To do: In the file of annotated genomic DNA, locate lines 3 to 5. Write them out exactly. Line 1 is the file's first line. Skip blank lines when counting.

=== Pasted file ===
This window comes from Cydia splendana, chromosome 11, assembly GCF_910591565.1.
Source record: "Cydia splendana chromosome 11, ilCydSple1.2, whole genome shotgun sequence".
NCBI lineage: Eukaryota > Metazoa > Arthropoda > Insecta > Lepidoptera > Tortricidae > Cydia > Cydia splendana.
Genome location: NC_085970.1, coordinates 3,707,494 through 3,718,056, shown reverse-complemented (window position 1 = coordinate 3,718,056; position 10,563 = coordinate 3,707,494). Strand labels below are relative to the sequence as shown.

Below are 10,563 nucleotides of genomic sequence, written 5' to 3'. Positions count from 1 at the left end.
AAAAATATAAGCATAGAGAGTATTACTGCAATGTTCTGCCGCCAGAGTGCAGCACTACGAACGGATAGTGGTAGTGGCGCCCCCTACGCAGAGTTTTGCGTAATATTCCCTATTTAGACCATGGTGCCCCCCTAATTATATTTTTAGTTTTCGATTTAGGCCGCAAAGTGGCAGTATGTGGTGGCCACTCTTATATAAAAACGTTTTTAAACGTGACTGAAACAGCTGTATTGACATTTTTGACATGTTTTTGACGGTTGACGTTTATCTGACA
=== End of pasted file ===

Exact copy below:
NCBI lineage: Eukaryota > Metazoa > Arthropoda > Insecta > Lepidoptera > Tortricidae > Cydia > Cydia splendana.
Genome location: NC_085970.1, coordinates 3,707,494 through 3,718,056, shown reverse-complemented (window position 1 = coordinate 3,718,056; position 10,563 = coordinate 3,707,494). Strand labels below are relative to the sequence as shown.

Below are 10,563 nucleotides of genomic sequence, written 5' to 3'. Positions count from 1 at the left end.